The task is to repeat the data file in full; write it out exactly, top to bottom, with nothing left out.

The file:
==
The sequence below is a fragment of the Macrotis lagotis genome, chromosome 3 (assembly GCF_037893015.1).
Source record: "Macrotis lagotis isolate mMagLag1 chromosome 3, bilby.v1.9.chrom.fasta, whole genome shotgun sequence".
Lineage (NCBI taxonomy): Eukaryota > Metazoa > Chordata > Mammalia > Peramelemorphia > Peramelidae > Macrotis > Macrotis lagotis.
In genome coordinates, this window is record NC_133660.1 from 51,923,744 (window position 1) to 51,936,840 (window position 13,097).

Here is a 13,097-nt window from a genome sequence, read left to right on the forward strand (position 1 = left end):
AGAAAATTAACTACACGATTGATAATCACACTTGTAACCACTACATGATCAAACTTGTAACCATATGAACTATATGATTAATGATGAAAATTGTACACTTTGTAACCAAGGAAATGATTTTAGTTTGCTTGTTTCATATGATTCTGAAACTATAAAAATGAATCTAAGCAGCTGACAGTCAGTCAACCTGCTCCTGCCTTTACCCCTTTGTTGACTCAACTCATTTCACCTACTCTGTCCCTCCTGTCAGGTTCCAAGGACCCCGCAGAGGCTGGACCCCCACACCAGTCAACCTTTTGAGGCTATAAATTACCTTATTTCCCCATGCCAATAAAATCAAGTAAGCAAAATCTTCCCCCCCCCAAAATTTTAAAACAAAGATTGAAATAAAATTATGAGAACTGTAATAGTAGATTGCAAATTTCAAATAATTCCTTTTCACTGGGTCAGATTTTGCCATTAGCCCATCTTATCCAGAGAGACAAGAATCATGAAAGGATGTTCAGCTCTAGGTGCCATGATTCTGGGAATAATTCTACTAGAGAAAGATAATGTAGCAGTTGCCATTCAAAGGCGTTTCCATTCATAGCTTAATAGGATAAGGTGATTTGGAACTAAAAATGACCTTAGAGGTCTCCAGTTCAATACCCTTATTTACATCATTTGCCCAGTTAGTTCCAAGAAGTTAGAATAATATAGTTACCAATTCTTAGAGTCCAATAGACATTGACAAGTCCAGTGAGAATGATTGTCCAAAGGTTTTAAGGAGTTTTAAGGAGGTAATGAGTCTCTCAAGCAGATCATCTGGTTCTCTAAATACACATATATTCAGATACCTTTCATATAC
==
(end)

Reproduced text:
The sequence below is a fragment of the Macrotis lagotis genome, chromosome 3 (assembly GCF_037893015.1).
Source record: "Macrotis lagotis isolate mMagLag1 chromosome 3, bilby.v1.9.chrom.fasta, whole genome shotgun sequence".
Lineage (NCBI taxonomy): Eukaryota > Metazoa > Chordata > Mammalia > Peramelemorphia > Peramelidae > Macrotis > Macrotis lagotis.
In genome coordinates, this window is record NC_133660.1 from 51,923,744 (window position 1) to 51,936,840 (window position 13,097).

Here is a 13,097-nt window from a genome sequence, read left to right on the forward strand (position 1 = left end):
AGAAAATTAACTACACGATTGATAATCACACTTGTAACCACTACATGATCAAACTTGTAACCATATGAACTATATGATTAATGATGAAAATTGTACACTTTGTAACCAAGGAAATGATTTTAGTTTGCTTGTTTCATATGATTCTGAAACTATAAAAATGAATCTAAGCAGCTGACAGTCAGTCAACCTGCTCCTGCCTTTACCCCTTTGTTGACTCAACTCATTTCACCTACTCTGTCCCTCCTGTCAGGTTCCAAGGACCCCGCAGAGGCTGGACCCCCACACCAGTCAACCTTTTGAGGCTATAAATTACCTTATTTCCCCATGCCAATAAAATCAAGTAAGCAAAATCTTCCCCCCCCCAAAATTTTAAAACAAAGATTGAAATAAAATTATGAGAACTGTAATAGTAGATTGCAAATTTCAAATAATTCCTTTTCACTGGGTCAGATTTTGCCATTAGCCCATCTTATCCAGAGAGACAAGAATCATGAAAGGATGTTCAGCTCTAGGTGCCATGATTCTGGGAATAATTCTACTAGAGAAAGATAATGTAGCAGTTGCCATTCAAAGGCGTTTCCATTCATAGCTTAATAGGATAAGGTGATTTGGAACTAAAAATGACCTTAGAGGTCTCCAGTTCAATACCCTTATTTACATCATTTGCCCAGTTAGTTCCAAGAAGTTAGAATAATATAGTTACCAATTCTTAGAGTCCAATAGACATTGACAAGTCCAGTGAGAATGATTGTCCAAAGGTTTTAAGGAGTTTTAAGGAGGTAATGAGTCTCTCAAGCAGATCATCTGGTTCTCTAAATACACATATATTCAGATACCTTTCATATAC